Of acupuncture, art, and testiclesBMJ 2008; 337 doi: https://doi.org/10.1136/bmj.a1620 (Published 09 September 2008) Cite this as: BMJ 2008;337:a1620
- Sanjay Pai, consultant pathologist and head, Pathology and Laboratory medicine, Columbia Asia Referral Hospital, Bangalore, India
Sherwin Nuland wears many hats—surgeon, historian, writer, and medical philosopher (see BMJ 2008;337:a922, doi:10.1136/bmj.a922). For many years he has combined these many interests with writing prize winning books and columns in various magazines. The Uncertain Art is based almost entirely on selected essays from The American Scholar, a journal to which Nuland was a contributing editor. The essays are on a wide variety of topics, with medicine being central to the theme. The title, of course, refers to the fact that medicine is an art as much as a science, as so many others have noted, from the Hippocratic corpus (“Life is short, and the art is long . . . experience fallacious, and judgement difficult”) to William Osler (“Who can tell of the uncertainties of medicine as an art”).
The subtitle is appropriate, and the range of topics wide—these include grave robbing, predictions on the future of medicine, etymology of medical terms, scatology, pumping iron, electroconvulsive therapy, and even the 11 September 2001 attacks in the United States. He recalls, for instance, the occasions on which he has been in a public place and heard the words, “Is there a doctor in the house?” These are words that most doctors dread: often there is little that a doctor can do without colleagues and without technology. Yet such moments that can be the defining ones in a doctor’s life.
In the aftermath of the Beijing Olympics this may be an appropriate time to do what Nuland suggests: investigate aspects of ancient Chinese medicine to derive benefit for modern medicine. As a member of a US team of surgeons in China he saw acupuncture being used successfully instead of conventional anaesthesia for thyroidectomy. His anecdotes on the topic reminded me of an article by another great surgeon, Richard Selzer, about 30 years ago. Selzer had written of the diagnosis of ventricular septal defect made by Yeshi Dhonden, then the Dalai Lama’s physician, on merely feeling the pulse of a patient in an American hospital.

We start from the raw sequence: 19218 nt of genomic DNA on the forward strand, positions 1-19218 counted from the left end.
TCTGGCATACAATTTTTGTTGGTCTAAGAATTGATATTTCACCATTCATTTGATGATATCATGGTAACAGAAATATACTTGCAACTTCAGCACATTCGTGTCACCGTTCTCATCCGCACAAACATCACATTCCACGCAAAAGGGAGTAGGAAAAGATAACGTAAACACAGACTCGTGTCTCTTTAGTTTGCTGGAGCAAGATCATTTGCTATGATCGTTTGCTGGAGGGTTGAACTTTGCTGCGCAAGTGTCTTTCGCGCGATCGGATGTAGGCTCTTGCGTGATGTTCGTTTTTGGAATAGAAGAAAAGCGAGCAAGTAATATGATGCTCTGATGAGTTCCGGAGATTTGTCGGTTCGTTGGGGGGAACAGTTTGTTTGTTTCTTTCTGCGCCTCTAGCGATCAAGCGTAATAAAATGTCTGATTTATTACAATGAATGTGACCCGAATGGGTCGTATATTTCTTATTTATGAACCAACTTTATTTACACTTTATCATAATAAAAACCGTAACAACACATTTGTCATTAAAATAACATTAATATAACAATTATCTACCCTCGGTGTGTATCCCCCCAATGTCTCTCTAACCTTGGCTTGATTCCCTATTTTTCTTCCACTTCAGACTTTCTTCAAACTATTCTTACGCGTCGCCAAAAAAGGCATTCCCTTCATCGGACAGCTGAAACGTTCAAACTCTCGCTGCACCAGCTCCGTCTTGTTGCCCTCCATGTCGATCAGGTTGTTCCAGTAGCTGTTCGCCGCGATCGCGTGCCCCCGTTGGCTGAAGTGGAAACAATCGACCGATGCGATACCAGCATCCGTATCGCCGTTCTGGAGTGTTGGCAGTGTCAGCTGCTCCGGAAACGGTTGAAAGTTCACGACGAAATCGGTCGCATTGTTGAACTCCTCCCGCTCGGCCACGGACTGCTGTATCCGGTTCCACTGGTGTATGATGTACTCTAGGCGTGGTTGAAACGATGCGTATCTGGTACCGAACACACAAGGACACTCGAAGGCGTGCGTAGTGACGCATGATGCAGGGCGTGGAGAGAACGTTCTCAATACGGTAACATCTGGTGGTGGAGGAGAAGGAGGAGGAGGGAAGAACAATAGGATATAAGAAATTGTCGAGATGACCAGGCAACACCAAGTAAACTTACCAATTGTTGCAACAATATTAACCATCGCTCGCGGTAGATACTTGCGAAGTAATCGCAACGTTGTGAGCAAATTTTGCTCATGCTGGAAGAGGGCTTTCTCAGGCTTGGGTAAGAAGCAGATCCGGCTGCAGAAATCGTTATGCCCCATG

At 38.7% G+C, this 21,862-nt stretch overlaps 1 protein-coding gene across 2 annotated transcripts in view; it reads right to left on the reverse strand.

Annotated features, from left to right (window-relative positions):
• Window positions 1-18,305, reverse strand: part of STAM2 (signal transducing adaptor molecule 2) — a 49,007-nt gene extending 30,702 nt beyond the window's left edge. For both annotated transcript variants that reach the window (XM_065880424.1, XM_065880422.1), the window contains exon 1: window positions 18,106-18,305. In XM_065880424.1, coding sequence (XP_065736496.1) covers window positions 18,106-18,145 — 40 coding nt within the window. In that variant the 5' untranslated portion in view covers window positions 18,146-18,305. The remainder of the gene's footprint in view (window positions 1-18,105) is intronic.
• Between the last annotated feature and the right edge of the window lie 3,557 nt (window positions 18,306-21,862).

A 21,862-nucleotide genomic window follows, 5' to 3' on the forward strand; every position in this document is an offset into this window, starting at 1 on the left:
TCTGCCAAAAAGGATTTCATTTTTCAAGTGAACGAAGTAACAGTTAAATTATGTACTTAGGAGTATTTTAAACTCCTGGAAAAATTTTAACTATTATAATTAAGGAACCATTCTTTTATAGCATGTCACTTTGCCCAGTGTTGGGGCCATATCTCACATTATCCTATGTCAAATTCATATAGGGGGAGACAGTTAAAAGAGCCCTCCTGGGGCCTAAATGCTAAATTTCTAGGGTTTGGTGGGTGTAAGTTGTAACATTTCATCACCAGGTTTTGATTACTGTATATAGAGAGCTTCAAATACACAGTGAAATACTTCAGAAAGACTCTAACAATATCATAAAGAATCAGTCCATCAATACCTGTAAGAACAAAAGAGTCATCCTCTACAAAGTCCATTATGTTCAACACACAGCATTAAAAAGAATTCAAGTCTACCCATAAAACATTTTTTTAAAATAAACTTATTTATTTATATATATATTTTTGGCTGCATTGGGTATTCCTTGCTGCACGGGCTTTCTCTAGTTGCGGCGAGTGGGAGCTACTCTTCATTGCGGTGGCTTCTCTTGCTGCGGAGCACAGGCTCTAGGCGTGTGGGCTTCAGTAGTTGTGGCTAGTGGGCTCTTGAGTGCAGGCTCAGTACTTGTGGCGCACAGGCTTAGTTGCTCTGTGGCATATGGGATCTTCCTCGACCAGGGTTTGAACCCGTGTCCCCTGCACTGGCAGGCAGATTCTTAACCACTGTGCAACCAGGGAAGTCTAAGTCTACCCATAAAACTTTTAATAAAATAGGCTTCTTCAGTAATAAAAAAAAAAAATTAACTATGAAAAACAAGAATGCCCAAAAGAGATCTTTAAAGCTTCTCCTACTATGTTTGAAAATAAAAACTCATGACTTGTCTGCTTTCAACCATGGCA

Part of the fun in reading any article by Nuland is his questioning of accepted beliefs and the way he suggests new historical theories. In The Uncertain Art Nuland makes a cogent argument that the famous painting of an American physician—Thomas Eakins’s The Gross Clinic, painted in 1875—is a caricature of the man rather than a portrait showing him in good light. In another essay he tell us that Gray’s Anatomy, when first published, was praised by practically all but one anonymous reviewer, who signed his name with a single H, in the Boston Medical and Surgical Journal (the forerunner of the New England Journal of Medicine). Nuland has a startling suggestion as to the identity of this person. I will not disclose who it is—suffice it to say that he is widely revered in medical circles. Nuland hypothesises that this saint of medicine ran down Gray’s because he could not have accepted a young upstart overtaking his revered authors, Sharpey and Quain, whose book was then the authoritative text in anatomy.
Many practitioners of the uncertain art of medicine have a mischievous sense of humour, and this author is no different. While explaining the origin of the word “orchidectomy” he states that the word orchis refers to “like a testicle”; hence the orchid is so named because of its ball shaped double root. He continues: “A man . . . awaiting orchidectomy . . . is not about to have flowers removed from his room,” and adds, “Some men would rather lose their souls than their testicles.” He also informs us that the vibrator was invented in the 1880s for the clinical purpose of creating doctor induced manual orgasm as a treatment for hysteria and that “those who view with nostalgia that earlier time before instruments replaced the doctor’s touch might look on such an innovation as a mixed blessing.”
The one previously unpublished article, “Letters from a heart transplant candidate,” deals with uncertainty—but of life, not in medicine. It speaks of the uncertainty of life for a patient awaiting a heart transplant. Much of the article consists of the patient’s own writing, in the form of periodic letters to Nuland. The letters reflect a warm, honest, and tough human being, one who is humane and optimistic yet worried and philosophical. They remind us that as doctors we can learn much from our patients—and, to use Robert Frost’s line, that “we have miles to go before we sleep.”
Cite this as: BMJ 2008;337:a1620
The Uncertain Art: Thoughts on a Life in Medicine
Sherwin B Nuland
Random House, pp 224, $25